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Industry reform “toothless” if rogue agents aren’t stopped - warning

There’s a warning this morning that the root-and-branch reform of the agency industry recommended by a government-backed working party will be “toothless” if it isn’t supported by effective resources.

The warning comes from the National Landlords Association’s chief executive Richard Lambert, who was a member of the Regulation of Property Agents’ working group which reported yesterday.

“[A] new regulator will be toothless if the government continues to fail to provide the resources to enforce existing legislation, let alone any new requirements” says Lambert.


“Our research shows that local authorities are currently failing to enforce against rogue letting agents, with more than half not prosecuting a single letting agent in the four-year period from 2014/15 to 2017/18” he adds.

And Lambert concludes: “This report provides a clear and effective structure for the future regulation the property sector and it makes sense to focus on the professional agency sector first. However, the onus is now on the government to implement these proposals, and ensure the regulator is fully functional before rolling it out to cover self-managing private landlords.”

The Regulation of Property Agents working party recommends:

- a new independent regulator to lead a new public body to oversee a new regulatory regime for property agents; 

- the new regulatory regime will be binding on companies, and certain individuals, that act as intermediaries to property transactions; 

- those who are regulated will have to be licensed by the new regulator;

- the regulator will also be responsible for an overarching statutory code of practice, with different parts binding on agents depending on their area of work;

- a new ‘modular’ approach to qualifications, required for individuals within regulated companies “allowing agents to become proficient in those aspects of property agent work as suits the needs of their role and career, subject to minimum requirements”; and

- the new regulator is central to “a system of enforcement and redress which takes on, at their discretion, the support of national and local trading standards, of redress schemes, and of professional bodies.”

You can see a fuller summary of its proposals here.

  • Paul Smithson

    Another redress scheme, tenants will be bewildered who to go to, citizens advice, the courts,PRS , the Property Ombudsman ? I recall that the NLA joined forces with the UKLA who used to run out of a bedsit in a terraced house in Colchester and basically another toothless sticker on the door jobs, isn't it time all the regulators get regulated, or the tenants ?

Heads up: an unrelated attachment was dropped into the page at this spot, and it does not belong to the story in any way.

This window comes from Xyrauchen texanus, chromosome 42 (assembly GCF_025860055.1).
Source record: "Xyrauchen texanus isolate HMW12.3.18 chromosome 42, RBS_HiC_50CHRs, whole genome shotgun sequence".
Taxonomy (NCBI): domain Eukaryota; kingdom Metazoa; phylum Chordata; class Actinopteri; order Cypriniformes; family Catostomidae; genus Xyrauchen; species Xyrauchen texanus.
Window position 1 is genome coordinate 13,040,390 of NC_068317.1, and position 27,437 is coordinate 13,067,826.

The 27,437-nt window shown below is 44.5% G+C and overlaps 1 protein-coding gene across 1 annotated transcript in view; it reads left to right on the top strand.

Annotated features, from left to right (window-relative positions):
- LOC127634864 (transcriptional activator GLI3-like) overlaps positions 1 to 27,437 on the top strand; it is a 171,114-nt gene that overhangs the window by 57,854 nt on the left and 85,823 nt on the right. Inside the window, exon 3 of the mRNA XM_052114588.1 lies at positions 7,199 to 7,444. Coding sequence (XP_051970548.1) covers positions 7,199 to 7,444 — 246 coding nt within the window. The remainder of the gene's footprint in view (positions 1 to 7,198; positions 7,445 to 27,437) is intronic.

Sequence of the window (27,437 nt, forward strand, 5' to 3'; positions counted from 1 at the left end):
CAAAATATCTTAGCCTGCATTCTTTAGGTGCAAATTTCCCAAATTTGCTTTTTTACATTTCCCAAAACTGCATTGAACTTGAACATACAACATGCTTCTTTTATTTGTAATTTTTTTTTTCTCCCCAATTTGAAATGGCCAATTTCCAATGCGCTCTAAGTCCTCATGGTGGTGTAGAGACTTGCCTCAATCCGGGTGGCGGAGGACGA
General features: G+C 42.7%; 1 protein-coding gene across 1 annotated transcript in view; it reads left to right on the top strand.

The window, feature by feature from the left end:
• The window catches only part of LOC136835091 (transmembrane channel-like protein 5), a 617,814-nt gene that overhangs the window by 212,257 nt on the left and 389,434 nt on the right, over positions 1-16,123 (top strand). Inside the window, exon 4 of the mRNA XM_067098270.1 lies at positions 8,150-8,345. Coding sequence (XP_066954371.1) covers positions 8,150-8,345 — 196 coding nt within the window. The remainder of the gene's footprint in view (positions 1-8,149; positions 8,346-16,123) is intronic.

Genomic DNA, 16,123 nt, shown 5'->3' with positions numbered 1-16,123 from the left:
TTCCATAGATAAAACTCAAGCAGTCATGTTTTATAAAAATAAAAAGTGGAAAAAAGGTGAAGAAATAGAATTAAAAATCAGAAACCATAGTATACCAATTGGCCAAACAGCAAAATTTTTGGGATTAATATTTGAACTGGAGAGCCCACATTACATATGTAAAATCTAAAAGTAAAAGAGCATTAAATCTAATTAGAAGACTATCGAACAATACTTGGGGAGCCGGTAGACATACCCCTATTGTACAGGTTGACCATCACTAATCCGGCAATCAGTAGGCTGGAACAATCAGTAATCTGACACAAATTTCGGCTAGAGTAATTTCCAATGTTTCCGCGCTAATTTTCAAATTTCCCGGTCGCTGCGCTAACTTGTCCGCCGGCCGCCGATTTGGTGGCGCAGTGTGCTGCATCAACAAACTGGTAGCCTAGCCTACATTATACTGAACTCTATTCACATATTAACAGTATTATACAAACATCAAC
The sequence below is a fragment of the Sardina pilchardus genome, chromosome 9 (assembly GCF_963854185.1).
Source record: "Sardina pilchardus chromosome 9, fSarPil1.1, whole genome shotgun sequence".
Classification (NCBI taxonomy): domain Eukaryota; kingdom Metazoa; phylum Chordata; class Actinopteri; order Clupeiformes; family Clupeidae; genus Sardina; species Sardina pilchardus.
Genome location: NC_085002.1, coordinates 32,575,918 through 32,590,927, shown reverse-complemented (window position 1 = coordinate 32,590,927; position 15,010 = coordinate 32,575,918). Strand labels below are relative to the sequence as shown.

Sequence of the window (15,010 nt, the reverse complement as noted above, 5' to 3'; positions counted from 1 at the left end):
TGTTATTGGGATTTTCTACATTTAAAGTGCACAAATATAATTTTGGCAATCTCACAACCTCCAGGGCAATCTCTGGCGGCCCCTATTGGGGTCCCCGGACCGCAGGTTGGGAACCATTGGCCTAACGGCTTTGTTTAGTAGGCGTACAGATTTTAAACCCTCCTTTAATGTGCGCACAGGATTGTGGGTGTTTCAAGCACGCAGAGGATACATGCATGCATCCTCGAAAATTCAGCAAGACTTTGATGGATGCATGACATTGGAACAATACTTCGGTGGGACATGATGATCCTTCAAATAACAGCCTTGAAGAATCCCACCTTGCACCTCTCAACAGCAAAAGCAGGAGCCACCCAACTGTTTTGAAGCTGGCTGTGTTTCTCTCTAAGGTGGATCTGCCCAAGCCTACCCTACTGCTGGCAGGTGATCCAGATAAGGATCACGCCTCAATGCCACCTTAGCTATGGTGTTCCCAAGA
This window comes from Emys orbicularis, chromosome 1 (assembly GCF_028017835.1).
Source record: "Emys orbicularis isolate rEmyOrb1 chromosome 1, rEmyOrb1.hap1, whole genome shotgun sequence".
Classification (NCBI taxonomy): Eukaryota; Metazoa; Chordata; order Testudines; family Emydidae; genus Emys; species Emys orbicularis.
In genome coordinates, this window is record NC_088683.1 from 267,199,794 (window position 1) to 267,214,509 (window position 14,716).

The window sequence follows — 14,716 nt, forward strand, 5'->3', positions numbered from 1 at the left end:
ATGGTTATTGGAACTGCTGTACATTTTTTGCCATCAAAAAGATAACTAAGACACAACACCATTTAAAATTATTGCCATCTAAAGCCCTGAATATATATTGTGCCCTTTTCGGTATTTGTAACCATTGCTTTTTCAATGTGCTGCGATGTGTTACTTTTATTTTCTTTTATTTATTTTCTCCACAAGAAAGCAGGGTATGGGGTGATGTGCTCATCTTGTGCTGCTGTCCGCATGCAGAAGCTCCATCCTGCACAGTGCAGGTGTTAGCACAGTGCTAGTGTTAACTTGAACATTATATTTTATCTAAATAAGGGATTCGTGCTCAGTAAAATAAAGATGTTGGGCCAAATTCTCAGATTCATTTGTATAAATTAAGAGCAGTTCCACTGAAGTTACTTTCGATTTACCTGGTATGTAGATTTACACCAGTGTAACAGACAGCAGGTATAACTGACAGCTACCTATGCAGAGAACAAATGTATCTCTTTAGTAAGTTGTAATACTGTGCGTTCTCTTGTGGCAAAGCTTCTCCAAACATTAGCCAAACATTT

jeremy clarke

    Regulating tenants, now there's an idea . Has anyone suggested it to that shower in Westminster?

  • James B

    If some local authorities haven’t prosecuted agents why assume there was agents to actually prosecute? Just more general agent bashing without any evidence ..


    You don't really think that, do you?


    You can't seriously think that these local authorities didn't have one, single agent to prosecute??

  • Barry X

    here we go again..... yawn..... just another "scheme" to fleece people trying to make a living one way or another from property.... all that matters for this "initiative" is how much the fees will be and who (which organisation) will profit, and what powers they will have (draconian penalties, and incentives to tenants and prospective tenants to "police" it for free)..... obviously there will be nothing else of any substance and anyone who believes there is any genuine reason or proper rationale for it, or any benefit to anyone other than the authority collecting said fees, is frankly delusional.

    It would make a nice change if they targeted someone else for a change - perhaps themselves for once, although I realise that's inconceivable..... a licencing scheme to "improve the standards" of politicians and civil servants... with a means-tested fee that is only (say) 12% of their estimated grossed-up earnings including "expenses" and they will personally have to pay penalties of, say, £1,500 that will be given to the citizen who reported (shopped) them for investigation to check they'd paid for their "licence", and if they turn out not to have a licence they will also get a mandatory criminal record and go on a "bad politician's register" for life. Hmmm..... yes, I think I'll happily vote for THAT!


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